As to what is the main problem of churches that only follow the model of sodality?

    He said, “Church is seen as a meeting. Attracting means attracting people to an event or even a performance.”

    You said, “basing their core strategy on addressing felt needs.”

    I’m of the opinion, why not both? Or neither? I think that the main issues that they do these things, is that they focus on these things as a strategy to building something they want, whether church size, community, salvation’s, etc…

    My argument is something completely different and not only addresses the problems of sodality but also modality (there are also tons of problems with churches that follow this model alone), and even problems in churches that do follow both.

    The problem of the modern church is that we rely heavily on STRATEGY.

    Stated simply, STRATEGIZING is one of the biggest problems of the modern church.

    What is strategy? Strategy is basing ones decisions on previous observations and experiences (All observations are previous, as we cannot see into the future). The basis of strategy is that if it worked in this one case or many cases, let’s expand that, duplicate it, and put our focus around it.

    My argument is that the growth and powerful testimony of the early church was due to the fact that they had NO strategy. They were both following modality and sodality before it was a ‘strategy’. They did things not as planned out events, but rather as reactions to events and most importantly, god-given passion and direction of “go here, do that”.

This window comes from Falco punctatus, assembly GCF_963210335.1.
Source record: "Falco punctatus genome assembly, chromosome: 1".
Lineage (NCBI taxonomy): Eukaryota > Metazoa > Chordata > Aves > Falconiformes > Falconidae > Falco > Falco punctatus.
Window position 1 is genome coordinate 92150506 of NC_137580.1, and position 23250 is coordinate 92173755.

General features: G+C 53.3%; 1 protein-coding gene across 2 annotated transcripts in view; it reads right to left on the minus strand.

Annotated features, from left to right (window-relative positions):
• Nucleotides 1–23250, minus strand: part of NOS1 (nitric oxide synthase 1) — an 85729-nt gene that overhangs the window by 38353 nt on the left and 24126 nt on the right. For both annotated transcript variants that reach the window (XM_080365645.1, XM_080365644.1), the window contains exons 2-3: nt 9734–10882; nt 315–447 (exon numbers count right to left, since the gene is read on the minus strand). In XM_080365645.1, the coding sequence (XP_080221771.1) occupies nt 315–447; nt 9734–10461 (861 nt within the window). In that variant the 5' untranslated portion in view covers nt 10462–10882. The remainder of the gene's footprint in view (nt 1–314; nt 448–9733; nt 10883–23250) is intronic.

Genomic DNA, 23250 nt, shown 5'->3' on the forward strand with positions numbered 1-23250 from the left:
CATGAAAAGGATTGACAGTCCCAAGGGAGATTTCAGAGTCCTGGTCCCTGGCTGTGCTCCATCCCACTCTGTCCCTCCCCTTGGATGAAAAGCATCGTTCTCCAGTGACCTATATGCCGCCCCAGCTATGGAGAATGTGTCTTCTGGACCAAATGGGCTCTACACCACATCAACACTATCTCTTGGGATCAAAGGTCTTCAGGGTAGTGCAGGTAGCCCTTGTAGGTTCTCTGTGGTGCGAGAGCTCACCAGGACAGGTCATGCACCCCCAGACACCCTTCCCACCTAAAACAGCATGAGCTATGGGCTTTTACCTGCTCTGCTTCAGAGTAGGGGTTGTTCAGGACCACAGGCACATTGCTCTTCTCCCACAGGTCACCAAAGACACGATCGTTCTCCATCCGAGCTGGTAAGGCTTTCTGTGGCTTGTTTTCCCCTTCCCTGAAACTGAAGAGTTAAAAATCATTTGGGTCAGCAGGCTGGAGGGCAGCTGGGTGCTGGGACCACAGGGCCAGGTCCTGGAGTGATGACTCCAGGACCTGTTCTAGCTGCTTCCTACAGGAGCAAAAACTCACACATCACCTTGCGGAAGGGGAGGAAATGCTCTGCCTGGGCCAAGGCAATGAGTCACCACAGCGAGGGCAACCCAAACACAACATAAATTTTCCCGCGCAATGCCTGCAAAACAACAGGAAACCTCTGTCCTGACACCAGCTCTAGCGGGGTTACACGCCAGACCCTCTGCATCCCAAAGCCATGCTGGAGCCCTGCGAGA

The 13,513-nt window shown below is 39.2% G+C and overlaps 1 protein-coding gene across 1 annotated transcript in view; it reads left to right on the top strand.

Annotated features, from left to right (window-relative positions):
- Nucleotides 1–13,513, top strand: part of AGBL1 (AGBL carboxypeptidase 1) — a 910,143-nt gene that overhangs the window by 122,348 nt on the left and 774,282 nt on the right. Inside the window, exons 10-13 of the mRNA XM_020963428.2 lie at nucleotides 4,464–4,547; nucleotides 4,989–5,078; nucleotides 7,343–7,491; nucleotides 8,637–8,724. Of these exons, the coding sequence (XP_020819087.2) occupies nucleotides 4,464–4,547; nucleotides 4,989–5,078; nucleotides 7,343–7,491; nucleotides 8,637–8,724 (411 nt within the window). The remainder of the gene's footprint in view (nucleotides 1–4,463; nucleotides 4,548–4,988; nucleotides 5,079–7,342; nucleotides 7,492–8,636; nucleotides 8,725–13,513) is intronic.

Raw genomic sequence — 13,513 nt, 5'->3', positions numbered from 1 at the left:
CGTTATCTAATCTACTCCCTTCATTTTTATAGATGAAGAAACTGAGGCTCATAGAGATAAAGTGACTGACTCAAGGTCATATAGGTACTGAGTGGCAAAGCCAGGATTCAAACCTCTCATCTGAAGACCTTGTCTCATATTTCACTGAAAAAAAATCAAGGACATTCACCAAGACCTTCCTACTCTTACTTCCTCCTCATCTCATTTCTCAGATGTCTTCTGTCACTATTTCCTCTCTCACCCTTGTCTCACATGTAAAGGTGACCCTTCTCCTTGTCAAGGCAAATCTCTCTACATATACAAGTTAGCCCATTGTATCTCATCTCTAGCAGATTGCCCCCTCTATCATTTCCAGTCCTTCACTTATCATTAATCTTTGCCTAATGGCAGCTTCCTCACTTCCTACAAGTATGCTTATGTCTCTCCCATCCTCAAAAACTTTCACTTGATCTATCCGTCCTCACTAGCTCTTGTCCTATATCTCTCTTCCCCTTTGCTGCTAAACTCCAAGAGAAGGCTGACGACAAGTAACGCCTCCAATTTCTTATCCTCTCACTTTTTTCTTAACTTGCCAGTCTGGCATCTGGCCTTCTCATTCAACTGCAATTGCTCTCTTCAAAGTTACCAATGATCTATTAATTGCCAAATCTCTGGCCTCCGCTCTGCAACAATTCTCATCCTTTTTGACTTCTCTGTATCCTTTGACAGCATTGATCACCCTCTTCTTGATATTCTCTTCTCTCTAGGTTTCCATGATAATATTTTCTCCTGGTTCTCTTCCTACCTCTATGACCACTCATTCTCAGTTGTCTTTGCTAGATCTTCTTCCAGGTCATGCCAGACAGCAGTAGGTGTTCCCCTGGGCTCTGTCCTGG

People think Paul’s ‘be all things to all people’ was a strategy, but in fact that is the clearest statement of “I don’t know what I’m doing, I’m winging this, I will just react to who they are, where they are at, leaning on God’s direction and we’ll see how this goes.” It is a lack of planning/strategy. In fact I think it is clear Paul had no strategy beyond going where God asked, or leaving when God asked.

    So how can this be applied?

    First, the ‘Church’ should not be looking to other churches to see what to do next, what worked, etc…

    I know this is the thing to do. We all love to go to conferences, and to look at ‘successful’ churches to see how they did it so we can duplicate it and apply. But that really isn’t Biblical, is it? We have really commercialized the church and the process of growing church. I’m not saying the motivation is bad, but good motivation can still be wrong.

    Rather, the church should do what the early church did and always should have done, go to the big Boss ‘God’ and ask Him what He wants us to do. A church that does not believe God will give a direct answer to their questions is a scary place indeed. For it is Only God who does not base His strategy on previous results, or statistical data, but rather God knows the future, and knows the souls of each individual, and His plans are foolproof.

    I am not saying don’t get educated on how to better do your job, but you should always get the main direction and definition of what your job is only from God. It is always nice to better understand your demographics whether local (sodality) or distant (modality), but first rely heavily on God’s wisdom and direction, and know often, He will disagree and ask you to do something counter intuitive to today’s modern strategies, even strategies that worked.